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Sunday, July 19 • 7:00pm - 8:00pm
P39: Simulating cell to cell interactions during the cerebellar development

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If you have further comments and questions about my poster, please contact me: mizuki.kato[at]oist.jp

Mizuki Kato
, Erik De Schutter

The cerebellum is involved in both motor and non-motor functions in the brain. Any deficit during its development has been suggested to trigger ataxia as well as various psychiatric disorders.

During the development of both human and mouse cerebella, precursors of one of the main excitatory neurons, granule cells, first accumulate in the external granule layer on the surface and subsequently migrate down to the bottom of cerebellar cortex. In addition to the massive soma migration, these granule cell precursors also descend their axons through the migratory paths which further branch into parallel fibers, making the environment even more crowded. Although palisade-like Bergmann glia physically guide granule cells during the migration, mechanisms about how these two cell types interact to manage the migration through such a shambolic environment are still unclear.

Rodent cerebella have been widely used as subjects in experimental studies, and have provided great pictures of granule cells and Bergmann glia. However, technical limitations still hinder the observation of cerebellar development both as populations and in a continuous manner. Building a computational model by a reverse-engineering process which integrates available biological observations will be essential to point out differences in the developmental dynamics between normal and abnormal cerebellum.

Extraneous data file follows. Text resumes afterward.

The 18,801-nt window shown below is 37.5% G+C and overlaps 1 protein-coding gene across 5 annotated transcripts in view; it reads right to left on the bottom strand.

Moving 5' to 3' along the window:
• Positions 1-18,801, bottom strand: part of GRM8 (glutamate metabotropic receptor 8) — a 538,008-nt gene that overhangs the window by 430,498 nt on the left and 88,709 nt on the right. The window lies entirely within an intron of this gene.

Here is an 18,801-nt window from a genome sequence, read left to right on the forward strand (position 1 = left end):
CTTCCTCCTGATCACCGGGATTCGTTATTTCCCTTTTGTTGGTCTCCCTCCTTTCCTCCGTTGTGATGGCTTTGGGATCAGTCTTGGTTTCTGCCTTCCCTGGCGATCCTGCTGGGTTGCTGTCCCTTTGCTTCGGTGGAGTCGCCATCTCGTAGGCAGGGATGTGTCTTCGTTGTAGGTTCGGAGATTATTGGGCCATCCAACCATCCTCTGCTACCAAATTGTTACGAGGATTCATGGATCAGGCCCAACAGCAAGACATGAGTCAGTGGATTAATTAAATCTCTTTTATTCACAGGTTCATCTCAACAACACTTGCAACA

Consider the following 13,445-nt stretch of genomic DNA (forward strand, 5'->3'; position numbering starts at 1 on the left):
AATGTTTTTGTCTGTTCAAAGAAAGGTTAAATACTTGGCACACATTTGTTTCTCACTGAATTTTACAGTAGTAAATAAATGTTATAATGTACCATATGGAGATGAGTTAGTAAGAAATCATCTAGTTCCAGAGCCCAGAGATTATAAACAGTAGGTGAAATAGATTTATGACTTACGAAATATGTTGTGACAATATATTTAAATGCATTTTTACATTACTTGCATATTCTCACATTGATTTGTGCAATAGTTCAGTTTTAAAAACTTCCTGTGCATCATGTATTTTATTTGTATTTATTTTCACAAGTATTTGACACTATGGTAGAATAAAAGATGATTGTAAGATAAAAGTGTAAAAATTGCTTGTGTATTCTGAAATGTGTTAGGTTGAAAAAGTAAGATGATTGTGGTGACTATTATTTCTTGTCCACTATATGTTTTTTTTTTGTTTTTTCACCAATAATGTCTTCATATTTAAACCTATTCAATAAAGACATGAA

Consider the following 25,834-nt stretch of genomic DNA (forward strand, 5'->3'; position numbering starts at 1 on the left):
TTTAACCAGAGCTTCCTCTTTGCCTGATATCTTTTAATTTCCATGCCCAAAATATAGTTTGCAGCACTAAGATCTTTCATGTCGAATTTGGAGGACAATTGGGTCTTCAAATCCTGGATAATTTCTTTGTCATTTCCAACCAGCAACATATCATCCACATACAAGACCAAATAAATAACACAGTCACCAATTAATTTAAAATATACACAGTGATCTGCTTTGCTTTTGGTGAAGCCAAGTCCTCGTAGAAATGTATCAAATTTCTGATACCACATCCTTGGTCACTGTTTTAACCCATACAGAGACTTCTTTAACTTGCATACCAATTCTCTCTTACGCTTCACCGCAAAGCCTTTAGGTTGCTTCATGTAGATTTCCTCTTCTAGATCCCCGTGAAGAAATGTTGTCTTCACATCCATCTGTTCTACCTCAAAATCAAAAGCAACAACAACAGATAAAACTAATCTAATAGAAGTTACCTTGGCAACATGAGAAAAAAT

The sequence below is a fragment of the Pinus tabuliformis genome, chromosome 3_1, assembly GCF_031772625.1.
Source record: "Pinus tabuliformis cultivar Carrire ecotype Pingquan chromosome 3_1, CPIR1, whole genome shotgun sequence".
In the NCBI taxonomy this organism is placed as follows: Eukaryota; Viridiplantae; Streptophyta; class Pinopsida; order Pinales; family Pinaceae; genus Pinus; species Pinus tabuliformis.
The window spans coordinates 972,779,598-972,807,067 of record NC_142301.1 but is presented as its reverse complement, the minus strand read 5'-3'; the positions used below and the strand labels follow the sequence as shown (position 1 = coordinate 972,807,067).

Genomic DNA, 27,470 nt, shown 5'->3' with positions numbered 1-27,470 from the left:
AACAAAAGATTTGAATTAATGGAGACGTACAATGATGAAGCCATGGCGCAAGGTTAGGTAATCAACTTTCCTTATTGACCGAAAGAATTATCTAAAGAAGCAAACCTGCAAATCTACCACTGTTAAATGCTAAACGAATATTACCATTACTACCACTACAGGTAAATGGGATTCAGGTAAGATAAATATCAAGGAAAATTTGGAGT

Most computational models for simulating neuronal development have focused on intracellular factors of single cell types. Although models simulating limited environmental factors exist, models for cell-cell interactions during neuronal development are rare. Alternatively, we used new computational framework, NeuroDevSim, to simulate populations of granule cells and Bergmann glia during cerebellar development.

NeuroDevSim evolved from NeuroMaC [1] and so far is the only active software that can simultaneously simulate developmental dynamics of different types of neurons at population-scale.

The goal structure of simulation with NeuroDevSim comprises 3,000 granule cells and 200 Bergmann glia in a 1x10^6 µm^3 regular cube, calculated by assuming a cube of mice cerebellar cortex. 26 Purkinje cell somas are also introduced as interfering spherical objects. Their dendritic development will be included in the future. At current stage of the simulation, reduced systems are used, aiming to direct the traffic of granule cell somas and to navigate their axonal growth.

The resulted model will enable visualization of massive migration dynamics of cerebellar granule cells with growing parallel fibers and of their phenomenological interactions with Bergmann glia. This model will provide new insight to understand developmental dynamics of cerebellar cortex.


1\. Torben-Nielsen, B. and E. De Schutter (2014). "Context-aware modeling of neuronal morphologies." Front Neuroanat 8 : 92.


Mizuki Kato

PhD Student, Computational Neuroscience Unit, Okinawa Institute of Science and Technology

Sunday July 19, 2020 7:00pm - 8:00pm CEST
Slot 04